Open Access

Oyster crude polysaccharides attenuates lipopolysaccharide-induced cytokines production and PPARγ expression in weanling piglets

  • Guangwen Yin1,
  • Juhui Huang1,
  • Maotao Ma1,
  • Xun Suo2 and
  • Zhijian Huang1Email author
SpringerPlus20165:677

https://doi.org/10.1186/s40064-016-2319-x

Received: 6 October 2015

Accepted: 10 May 2016

Published: 23 May 2016

Abstract

This study evaluated whether oyster crude polysaccharides (OPS) attenuates lipopolysaccharide (LPS)-induced immune stress in weanling piglets. Thirty healthy crossbred piglets (28 ± 1 days old) were randomly divided into five groups (6 piglets/group). Blank control and LPS groups were fed with the basal diet, while low, medium and high dose of OPS groups were fed with the basal diet supplemented with 0.5, 0.8 and 1.2 % OPS, respectively, for 30 days. LPS group, as well as low, medium and high dose of OPS groups were then injected intraperitoneally with LPS (100 μg/kg body weight), whereas the blank control group was given phosphate buffered saline. The concentrations of TNF-α, IL-1β and IL-6 in plasma were detected by ELISA. The mRNA levels of PPARγ in liver, spleen, adrenal gland and thymus were evaluated by quantitative real-time PCR. The results showed that compared with the blank control, LPS treatment significantly increased plasma IL-1β, IL-6 and TNF-α levels, which was significantly attenuated by supplementing 0.5, 0.8 or 1.2 % OPS in the diet. In addition, LPS significantly induced expression of PPARγ mRNA in liver, spleen, adrenal gland, and thymus, which was blocked by adding OPS regardless of the doses. These results indicate that dietary supplementation of OPS was able to alleviate the immune stress induced by LPS.

Keywords

Oyster polysaccharidesImmune stressCytokinesPPARγPiglets

Background

Proinflammatory cytokines including interleukin-1 (IL-1), interleukin-6 (IL-6), and tumor necrosis factor-α (TNF-α) promote systemic inflammation (Cagiola et al. 2006; Cook et al. 2011; Johnson 1997; Webel et al. 1997). Because of their proinflammatory activity, these cytokines may make a disease deteriorated by producing inflammation and tissue damage, leading to shock or death (Baggio et al. 2005; Netea et al. 2003). Previous studies have shown that in response to LPS challenge, the proinflammatory cytokines can be induced, reducing feed intake and growth in pigs (Johnson and von Borell 1994). Lipopolysaccharide (LPS), an endotoxin, is the major component of the outer membrane of Gram-negative bacteria such as Escherichia coli (E. coli). Administration of LPS in animals is a well-documented model for immune stress (Escribano et al. 2014). LPS exerts its effect through stimulating numerous cell types, such as macrophages, to produce pro-inflammatory cytokines, including TNFα, IL1β and IL6 (Webel et al. 1998; Dinarello 1996).

Peroxisome proliferator activated receptor gamma (PPARγ), a transcriptional factor, belongs to the ligand-activated nuclear receptor super family, and is expressed virtually in all kinds of cells, including macrophages, dendritic cells, T and B cells (Yang et al. 2008). PPARγ was originally found to regulate adipocyte differentiation and lipid metabolism (Liu et al. 2008; Monsalve et al. 2013; Mueller et al. 2003). However, accumulating evidence has implicated that PPARγ also plays an important role in the regulation of proinflammatory cytokine production, and contributes to the therapeutic effects on inflammatory diseases (Jacob et al. 2007; Kim et al. 2012). Activation of PPARγ has been shown to inhibit cytokine production by preventing activation and translocation of NF-κB (Li and Palinski 2006; Touyz and Schiffrin 2006).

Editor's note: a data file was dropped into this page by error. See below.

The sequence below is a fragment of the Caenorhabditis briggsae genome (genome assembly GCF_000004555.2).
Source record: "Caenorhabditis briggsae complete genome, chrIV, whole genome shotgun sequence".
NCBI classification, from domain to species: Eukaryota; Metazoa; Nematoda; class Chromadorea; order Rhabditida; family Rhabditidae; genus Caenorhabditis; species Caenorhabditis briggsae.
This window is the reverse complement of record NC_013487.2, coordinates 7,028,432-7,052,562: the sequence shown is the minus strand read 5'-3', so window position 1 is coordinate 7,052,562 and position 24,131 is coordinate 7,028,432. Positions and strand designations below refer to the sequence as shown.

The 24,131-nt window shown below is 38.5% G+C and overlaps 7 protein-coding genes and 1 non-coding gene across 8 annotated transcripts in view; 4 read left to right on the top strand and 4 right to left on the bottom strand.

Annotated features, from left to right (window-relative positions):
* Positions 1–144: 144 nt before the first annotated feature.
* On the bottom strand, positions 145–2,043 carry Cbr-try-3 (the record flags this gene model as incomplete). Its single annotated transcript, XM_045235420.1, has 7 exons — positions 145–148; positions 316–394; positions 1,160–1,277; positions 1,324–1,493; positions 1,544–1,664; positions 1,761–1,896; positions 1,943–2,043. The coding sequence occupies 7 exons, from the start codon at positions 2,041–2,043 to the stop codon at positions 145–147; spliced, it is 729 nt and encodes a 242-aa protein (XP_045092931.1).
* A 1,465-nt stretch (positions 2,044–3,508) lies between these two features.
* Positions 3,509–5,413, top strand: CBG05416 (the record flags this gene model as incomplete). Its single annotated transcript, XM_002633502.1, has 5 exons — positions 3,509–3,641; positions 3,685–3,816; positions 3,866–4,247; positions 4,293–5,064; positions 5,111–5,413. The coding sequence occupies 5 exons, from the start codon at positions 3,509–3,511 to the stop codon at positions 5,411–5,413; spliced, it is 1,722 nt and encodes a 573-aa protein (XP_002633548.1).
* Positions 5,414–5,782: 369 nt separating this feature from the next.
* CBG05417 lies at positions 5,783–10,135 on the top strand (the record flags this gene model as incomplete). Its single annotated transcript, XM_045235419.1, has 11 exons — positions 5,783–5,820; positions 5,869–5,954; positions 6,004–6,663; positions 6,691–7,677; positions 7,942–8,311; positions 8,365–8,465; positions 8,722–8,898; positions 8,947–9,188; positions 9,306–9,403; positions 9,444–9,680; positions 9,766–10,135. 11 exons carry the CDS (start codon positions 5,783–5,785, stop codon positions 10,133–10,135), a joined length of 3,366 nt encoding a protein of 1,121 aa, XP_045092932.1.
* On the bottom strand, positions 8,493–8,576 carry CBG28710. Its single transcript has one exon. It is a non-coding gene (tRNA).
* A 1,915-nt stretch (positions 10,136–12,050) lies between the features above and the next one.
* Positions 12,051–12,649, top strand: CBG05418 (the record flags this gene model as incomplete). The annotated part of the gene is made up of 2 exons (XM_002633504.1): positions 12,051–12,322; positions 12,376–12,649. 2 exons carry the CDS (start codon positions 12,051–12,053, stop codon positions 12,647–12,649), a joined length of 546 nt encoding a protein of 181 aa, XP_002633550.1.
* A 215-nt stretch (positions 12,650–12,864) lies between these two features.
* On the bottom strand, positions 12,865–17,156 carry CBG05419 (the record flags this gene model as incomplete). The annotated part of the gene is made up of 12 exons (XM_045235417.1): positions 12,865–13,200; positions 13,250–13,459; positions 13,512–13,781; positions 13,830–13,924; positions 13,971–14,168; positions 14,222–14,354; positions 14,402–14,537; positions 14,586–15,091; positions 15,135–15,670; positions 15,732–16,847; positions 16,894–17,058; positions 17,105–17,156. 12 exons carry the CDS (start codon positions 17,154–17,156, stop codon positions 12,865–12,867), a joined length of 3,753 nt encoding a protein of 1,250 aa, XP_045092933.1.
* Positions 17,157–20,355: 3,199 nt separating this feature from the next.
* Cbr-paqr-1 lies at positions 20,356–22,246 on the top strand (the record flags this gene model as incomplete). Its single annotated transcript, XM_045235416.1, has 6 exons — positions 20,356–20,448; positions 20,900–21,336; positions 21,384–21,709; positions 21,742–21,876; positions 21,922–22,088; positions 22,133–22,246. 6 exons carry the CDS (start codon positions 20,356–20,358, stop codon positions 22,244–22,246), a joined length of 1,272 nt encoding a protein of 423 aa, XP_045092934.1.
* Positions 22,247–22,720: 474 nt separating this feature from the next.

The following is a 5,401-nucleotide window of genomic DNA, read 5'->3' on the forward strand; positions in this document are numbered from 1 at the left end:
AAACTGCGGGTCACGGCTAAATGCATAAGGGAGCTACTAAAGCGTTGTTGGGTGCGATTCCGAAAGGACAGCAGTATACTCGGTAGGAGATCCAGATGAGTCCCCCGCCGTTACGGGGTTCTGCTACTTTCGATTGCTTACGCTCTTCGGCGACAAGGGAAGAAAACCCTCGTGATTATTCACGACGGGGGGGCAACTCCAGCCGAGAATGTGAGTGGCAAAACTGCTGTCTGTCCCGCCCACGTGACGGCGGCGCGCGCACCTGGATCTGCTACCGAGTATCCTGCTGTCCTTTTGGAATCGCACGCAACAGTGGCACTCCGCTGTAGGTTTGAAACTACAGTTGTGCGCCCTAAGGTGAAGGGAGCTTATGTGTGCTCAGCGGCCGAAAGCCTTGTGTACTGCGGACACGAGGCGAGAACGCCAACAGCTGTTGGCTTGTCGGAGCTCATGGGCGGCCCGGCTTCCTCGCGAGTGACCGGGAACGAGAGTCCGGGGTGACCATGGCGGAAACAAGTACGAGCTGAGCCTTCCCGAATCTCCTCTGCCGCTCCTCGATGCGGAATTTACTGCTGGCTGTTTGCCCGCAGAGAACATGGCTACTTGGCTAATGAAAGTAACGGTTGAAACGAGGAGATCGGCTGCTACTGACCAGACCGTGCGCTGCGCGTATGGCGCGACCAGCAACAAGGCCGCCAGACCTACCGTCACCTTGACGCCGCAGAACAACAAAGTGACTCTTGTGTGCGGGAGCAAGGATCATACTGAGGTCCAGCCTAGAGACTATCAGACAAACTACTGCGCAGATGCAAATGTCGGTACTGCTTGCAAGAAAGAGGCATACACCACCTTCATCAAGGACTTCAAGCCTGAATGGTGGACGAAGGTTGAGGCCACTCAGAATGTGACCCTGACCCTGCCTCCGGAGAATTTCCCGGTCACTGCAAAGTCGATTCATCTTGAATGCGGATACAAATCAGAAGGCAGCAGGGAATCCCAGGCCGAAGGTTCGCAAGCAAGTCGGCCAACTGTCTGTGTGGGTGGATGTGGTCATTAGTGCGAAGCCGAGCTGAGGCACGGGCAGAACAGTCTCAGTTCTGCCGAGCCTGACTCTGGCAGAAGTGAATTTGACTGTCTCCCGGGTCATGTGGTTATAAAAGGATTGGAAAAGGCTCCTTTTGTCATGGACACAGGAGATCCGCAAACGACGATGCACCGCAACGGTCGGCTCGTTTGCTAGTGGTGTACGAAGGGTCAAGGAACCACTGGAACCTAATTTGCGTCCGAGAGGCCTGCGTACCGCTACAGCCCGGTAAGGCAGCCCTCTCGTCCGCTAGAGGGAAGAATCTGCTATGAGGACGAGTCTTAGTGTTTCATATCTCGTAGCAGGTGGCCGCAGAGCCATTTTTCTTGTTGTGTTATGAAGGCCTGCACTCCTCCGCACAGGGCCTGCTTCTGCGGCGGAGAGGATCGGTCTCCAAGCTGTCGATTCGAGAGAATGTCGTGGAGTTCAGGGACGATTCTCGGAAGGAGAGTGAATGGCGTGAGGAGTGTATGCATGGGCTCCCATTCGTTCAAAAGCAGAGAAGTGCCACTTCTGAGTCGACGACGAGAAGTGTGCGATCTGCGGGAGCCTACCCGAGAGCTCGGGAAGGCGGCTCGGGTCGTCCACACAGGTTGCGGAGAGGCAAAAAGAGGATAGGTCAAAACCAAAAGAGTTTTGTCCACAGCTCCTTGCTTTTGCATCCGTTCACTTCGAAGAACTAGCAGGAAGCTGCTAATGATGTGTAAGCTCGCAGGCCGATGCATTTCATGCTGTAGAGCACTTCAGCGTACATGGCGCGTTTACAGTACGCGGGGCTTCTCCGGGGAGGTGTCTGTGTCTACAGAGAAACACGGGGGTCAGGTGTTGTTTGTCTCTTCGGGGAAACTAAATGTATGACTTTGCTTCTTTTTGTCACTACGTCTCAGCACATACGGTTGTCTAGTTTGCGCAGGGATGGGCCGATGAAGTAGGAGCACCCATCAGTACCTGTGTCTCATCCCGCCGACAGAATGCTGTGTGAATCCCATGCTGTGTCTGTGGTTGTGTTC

The pacific oyster Crassostrea gigas (C. gigas) is a common aquaculture species widely consumed in many countries. The oyster is a rich source of dietary protein and other nutrients, such as carbohydrates, lipids, polyunsaturated fatty acids and minerals (Pennarun et al. 2003; Cheng et al. 2013). It has been described that the extract of C. gigas exhibits antioxidant activity (Watanabe et al. 2012). Recently, a phenolic antioxidant from the oyster has been identified (Watanabe et al. 2012; Yoshikawa et al. 1997). Strong evidence has demonstrated that polysaccharides derived from yeast and medicinal mushrooms possess immunomodulatory activity (Cheng et al. 2013). Feeding β-glucans can stimulate both specific and nonspecific immune responses in mice (Yun et al. 2003). Additionally, polysaccharides from aloe can also inhibit the inflammatory response (Strickland et al. 1999).

Although many studies have shown the immunomodulatory activities of polysaccharides, most of them focus on fungal polysaccharides. To date, limited evidence is available pertaining to the immunomodulatory activity of polysaccharides derived from animal origins. As the extract of C. gigas contains a considerable amount of carbohydrates (Cheng et al. 2013), we hypothesized that OPS may alter the immune response in weanling piglets. To test this hypothesis, here we investigated whether OPS attenuates LPS-induced cytokines production and PPARγ expression in weanling piglets.

Methods

Animals and treatments